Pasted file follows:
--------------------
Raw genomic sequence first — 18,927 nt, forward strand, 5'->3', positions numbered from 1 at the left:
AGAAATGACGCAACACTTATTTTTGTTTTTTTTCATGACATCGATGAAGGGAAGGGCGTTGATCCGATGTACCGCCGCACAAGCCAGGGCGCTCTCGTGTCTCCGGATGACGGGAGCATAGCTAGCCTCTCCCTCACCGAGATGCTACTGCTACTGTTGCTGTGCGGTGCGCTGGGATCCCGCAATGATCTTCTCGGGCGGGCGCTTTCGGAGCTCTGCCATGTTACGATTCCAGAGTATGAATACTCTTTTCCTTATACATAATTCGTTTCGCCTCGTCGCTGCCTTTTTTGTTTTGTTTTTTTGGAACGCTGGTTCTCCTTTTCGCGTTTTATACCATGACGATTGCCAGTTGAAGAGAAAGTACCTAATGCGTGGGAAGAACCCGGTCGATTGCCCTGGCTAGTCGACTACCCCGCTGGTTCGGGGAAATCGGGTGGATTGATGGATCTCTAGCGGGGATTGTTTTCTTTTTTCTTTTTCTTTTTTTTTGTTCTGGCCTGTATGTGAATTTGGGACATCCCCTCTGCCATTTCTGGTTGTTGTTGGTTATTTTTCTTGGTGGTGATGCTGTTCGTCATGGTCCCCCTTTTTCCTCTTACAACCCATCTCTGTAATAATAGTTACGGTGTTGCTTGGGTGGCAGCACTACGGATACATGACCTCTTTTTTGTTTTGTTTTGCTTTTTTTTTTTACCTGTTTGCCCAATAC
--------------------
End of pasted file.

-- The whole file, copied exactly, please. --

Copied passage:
Raw genomic sequence first — 18,927 nt, forward strand, 5'->3', positions numbered from 1 at the left:
AGAAATGACGCAACACTTATTTTTGTTTTTTTTCATGACATCGATGAAGGGAAGGGCGTTGATCCGATGTACCGCCGCACAAGCCAGGGCGCTCTCGTGTCTCCGGATGACGGGAGCATAGCTAGCCTCTCCCTCACCGAGATGCTACTGCTACTGTTGCTGTGCGGTGCGCTGGGATCCCGCAATGATCTTCTCGGGCGGGCGCTTTCGGAGCTCTGCCATGTTACGATTCCAGAGTATGAATACTCTTTTCCTTATACATAATTCGTTTCGCCTCGTCGCTGCCTTTTTTGTTTTGTTTTTTTGGAACGCTGGTTCTCCTTTTCGCGTTTTATACCATGACGATTGCCAGTTGAAGAGAAAGTACCTAATGCGTGGGAAGAACCCGGTCGATTGCCCTGGCTAGTCGACTACCCCGCTGGTTCGGGGAAATCGGGTGGATTGATGGATCTCTAGCGGGGATTGTTTTCTTTTTTCTTTTTCTTTTTTTTTGTTCTGGCCTGTATGTGAATTTGGGACATCCCCTCTGCCATTTCTGGTTGTTGTTGGTTATTTTTCTTGGTGGTGATGCTGTTCGTCATGGTCCCCCTTTTTCCTCTTACAACCCATCTCTGTAATAATAGTTACGGTGTTGCTTGGGTGGCAGCACTACGGATACATGACCTCTTTTTTGTTTTGTTTTGCTTTTTTTTTTTACCTGTTTGCCCAATAC